At one point in time, I used to travel to Netherlands pretty frequently, after traveling with them a few times, I decided to change airlines. It’s not like I get a direct flight (Pakistan unfortunately is NOT te choice destination for most Western airline companies) and if I have to change a plane at Doha or Dubai, I might as well fly an airline with better seats and in-flight entertainment program. I am sure there must have been so many other passengers who decided not to travel with KLM for the very same reasons – unless they are masochist who like cramped leg space or midgets – or both.
According to rumors, in order to win those and some other new – read desperate – passengers; KLM is introducing a new service called “Social Seating.” The Dutch airline is developing a service that will allow the travelers to find the most compatible person in the flight to share their journey with, based on their social media profile. What the fuck! I will now have to share my facebook and LinkedIn profile on the counter before I get my boarding pass!!!
Forget catching up on the movies that you have missed in your local cinema and are too lazy to download, forget reading that trashy novel that you wanted to get hold of but did not do so at home because you were too afraid of being judged by your sibling, husband or cook. Forget catching up on the lost sleep on that 7 hour long flight, you will be sitting next to the most compatible person on the plane who probably would want to chat with you about the existentialist angst in Cormac McCarthy’s The Road that you have listed as your favourite book on facebook. Never mind the fact that you probably clicked ‘like’ on it 4 years ago to impress a chick in grad school; social seating would not care for your intellectual pretense, it will punish you for it.
Being an anti social being, I couldn’t care less about social seating. Any airline that wants to win my business needs to provide me with two services and I would be their most loyal customer; more leg space (yes, tall people are obsessed with more leg space) and an assurance that I will never get to sit with parents who travel with crying babies and nosey toddlers they can’t control.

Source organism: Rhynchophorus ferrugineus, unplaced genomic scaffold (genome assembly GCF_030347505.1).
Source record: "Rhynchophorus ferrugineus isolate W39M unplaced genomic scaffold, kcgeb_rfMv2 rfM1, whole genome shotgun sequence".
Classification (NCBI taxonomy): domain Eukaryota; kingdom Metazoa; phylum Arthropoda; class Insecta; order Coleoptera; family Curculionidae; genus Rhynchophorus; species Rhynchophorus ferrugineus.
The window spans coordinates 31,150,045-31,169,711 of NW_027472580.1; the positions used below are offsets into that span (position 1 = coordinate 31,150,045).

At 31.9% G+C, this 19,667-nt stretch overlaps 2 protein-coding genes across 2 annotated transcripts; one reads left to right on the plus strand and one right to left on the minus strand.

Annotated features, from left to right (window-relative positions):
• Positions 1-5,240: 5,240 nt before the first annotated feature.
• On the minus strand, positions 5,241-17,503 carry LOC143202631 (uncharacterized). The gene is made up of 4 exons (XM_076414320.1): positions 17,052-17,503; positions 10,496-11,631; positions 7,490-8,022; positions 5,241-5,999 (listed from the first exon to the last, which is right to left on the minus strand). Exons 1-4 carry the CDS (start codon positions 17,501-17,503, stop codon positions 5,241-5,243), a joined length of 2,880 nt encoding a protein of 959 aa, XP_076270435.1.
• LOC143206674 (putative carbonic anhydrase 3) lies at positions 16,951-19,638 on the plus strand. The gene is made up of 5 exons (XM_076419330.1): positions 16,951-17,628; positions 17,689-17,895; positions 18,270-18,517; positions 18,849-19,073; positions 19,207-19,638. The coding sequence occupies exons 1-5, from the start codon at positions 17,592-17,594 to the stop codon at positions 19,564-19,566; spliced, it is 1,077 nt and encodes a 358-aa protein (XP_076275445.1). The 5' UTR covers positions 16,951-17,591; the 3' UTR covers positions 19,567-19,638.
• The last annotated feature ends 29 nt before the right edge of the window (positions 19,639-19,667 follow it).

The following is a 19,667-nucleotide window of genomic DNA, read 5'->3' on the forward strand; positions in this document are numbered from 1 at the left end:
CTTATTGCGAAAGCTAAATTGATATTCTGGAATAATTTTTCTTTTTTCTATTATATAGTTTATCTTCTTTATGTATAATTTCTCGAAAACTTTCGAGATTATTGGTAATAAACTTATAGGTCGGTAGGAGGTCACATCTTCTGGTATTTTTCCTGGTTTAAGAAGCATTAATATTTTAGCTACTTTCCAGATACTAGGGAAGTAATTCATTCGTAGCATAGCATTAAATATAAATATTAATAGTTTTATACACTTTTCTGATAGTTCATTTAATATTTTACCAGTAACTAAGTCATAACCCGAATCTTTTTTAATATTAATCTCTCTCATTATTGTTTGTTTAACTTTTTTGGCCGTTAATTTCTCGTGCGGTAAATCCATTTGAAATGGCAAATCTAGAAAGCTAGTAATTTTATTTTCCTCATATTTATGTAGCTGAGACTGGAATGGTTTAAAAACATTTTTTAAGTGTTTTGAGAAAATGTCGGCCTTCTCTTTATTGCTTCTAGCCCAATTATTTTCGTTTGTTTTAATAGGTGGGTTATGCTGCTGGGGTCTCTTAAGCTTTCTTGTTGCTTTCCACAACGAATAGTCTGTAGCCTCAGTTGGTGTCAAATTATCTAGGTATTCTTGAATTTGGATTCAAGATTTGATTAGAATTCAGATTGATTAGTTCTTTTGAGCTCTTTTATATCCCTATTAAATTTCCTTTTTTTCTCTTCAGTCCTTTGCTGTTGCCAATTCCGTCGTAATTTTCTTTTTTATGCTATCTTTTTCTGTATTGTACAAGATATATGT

PS: Before anyone goes on to judge me for keeping my distance from messy toddlers, they must read this horror story from hell. 

Jul 23, 2010 - published work, travel    43 Comments

The perils of traveling by yourself

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If you happen to be a single Pakistani woman traveling on your own, chances are you will get asked questions by fellow travelers, random strangers and at times by the flight attendants that may vary from harmless chit chat to something that would rival a Spanish inquisition.

Once I sat next to a guy with the biggest cowboy hat I have ever seen. He started his inquisition with a Namaste, assuming I am an Indian. Such cultural sensitivity from a cowboy was endearing so I smiled and said hello. If I had known that it would unleash a torrent of questions, I would have stayed quiet.

He asked me what part of India I am from and when I told him that I am actually a Pakistani, he was shocked. His first question was, “You are not wearing a veil, and won’t you be persecuted for not wearing one?”

When I tried explaining that Pakistan is a jumble of contrasts and while in some parts of the country, it is but mandatory to cover yourself from top to bottom, I am spared from that in Karachi but that wasn’t enough and he jumped onto the next question. He asked me if I was traveling for the first time, (It was a Manila to Bangkok flight) and when I told him that I have traveled before, he came to the conclusion that I must have an extra ordinarily liberal father. He then asked me what is it that my dad does for a living. When I told him that he works for a bank, he could not believe it. Apparently my fellow Texan traveler thought my father had to be a doctor to allow me to wander off and that bankers cannot be liberal, at least they are not in America.

On a Dubai – London flight, I had the misfortune of sitting next to a sardarni Aunty. Before I could actually buckle up, she fired the first one, “you are traveling alone?”. To my affirmative answer, she asked me why. I stopped trying to find the seat belt (I later found out that she was sitting on my seat belt) and said, “Because I am going back to college.”

The Aunty was more persistent and asked me again, “but why?” and I decided not to answer that one. Barely two minutes had passed and she got restless again. She asked me if I am married or not. I thought this would be a good opportunity to ask her to let go of my seat belt so I replied, “No, I am not married and would you care to get up a little so that I can retrieve my seat belt.” She got up, not because I asked her to, but because she was shocked that I was an unaccompanied girl, studying abroad who is not even married.